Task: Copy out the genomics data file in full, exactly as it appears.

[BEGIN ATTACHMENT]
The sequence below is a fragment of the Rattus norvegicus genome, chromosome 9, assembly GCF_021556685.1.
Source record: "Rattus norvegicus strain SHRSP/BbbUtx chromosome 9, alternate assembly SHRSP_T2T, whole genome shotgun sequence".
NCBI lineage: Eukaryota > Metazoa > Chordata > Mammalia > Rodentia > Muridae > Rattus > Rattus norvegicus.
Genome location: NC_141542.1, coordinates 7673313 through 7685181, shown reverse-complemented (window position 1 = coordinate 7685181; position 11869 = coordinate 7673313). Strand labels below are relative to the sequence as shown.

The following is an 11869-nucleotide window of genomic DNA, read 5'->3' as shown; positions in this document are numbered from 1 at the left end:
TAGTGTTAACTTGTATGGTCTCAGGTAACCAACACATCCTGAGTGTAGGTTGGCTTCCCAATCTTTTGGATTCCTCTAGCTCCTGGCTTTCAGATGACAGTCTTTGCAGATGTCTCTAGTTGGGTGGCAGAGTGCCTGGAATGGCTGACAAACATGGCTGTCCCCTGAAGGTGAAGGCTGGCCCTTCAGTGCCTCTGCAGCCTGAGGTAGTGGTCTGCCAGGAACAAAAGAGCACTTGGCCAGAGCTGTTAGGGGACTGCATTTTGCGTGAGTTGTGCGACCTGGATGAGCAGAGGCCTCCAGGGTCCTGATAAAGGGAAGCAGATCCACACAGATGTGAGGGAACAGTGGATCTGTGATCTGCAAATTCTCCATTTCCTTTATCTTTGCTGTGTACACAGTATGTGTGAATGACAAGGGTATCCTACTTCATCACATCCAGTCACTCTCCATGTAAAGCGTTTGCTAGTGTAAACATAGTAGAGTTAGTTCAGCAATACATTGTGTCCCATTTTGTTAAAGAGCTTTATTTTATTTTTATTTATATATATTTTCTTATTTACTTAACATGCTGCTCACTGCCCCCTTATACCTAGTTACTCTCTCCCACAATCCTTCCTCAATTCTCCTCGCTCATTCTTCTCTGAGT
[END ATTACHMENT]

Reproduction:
The sequence below is a fragment of the Rattus norvegicus genome, chromosome 9, assembly GCF_021556685.1.
Source record: "Rattus norvegicus strain SHRSP/BbbUtx chromosome 9, alternate assembly SHRSP_T2T, whole genome shotgun sequence".
NCBI lineage: Eukaryota > Metazoa > Chordata > Mammalia > Rodentia > Muridae > Rattus > Rattus norvegicus.
Genome location: NC_141542.1, coordinates 7673313 through 7685181, shown reverse-complemented (window position 1 = coordinate 7685181; position 11869 = coordinate 7673313). Strand labels below are relative to the sequence as shown.

The following is an 11869-nucleotide window of genomic DNA, read 5'->3' as shown; positions in this document are numbered from 1 at the left end:
TAGTGTTAACTTGTATGGTCTCAGGTAACCAACACATCCTGAGTGTAGGTTGGCTTCCCAATCTTTTGGATTCCTCTAGCTCCTGGCTTTCAGATGACAGTCTTTGCAGATGTCTCTAGTTGGGTGGCAGAGTGCCTGGAATGGCTGACAAACATGGCTGTCCCCTGAAGGTGAAGGCTGGCCCTTCAGTGCCTCTGCAGCCTGAGGTAGTGGTCTGCCAGGAACAAAAGAGCACTTGGCCAGAGCTGTTAGGGGACTGCATTTTGCGTGAGTTGTGCGACCTGGATGAGCAGAGGCCTCCAGGGTCCTGATAAAGGGAAGCAGATCCACACAGATGTGAGGGAACAGTGGATCTGTGATCTGCAAATTCTCCATTTCCTTTATCTTTGCTGTGTACACAGTATGTGTGAATGACAAGGGTATCCTACTTCATCACATCCAGTCACTCTCCATGTAAAGCGTTTGCTAGTGTAAACATAGTAGAGTTAGTTCAGCAATACATTGTGTCCCATTTTGTTAAAGAGCTTTATTTTATTTTTATTTATATATATTTTCTTATTTACTTAACATGCTGCTCACTGCCCCCTTATACCTAGTTACTCTCTCCCACAATCCTTCCTCAATTCTCCTCGCTCATTCTTCTCTGAGT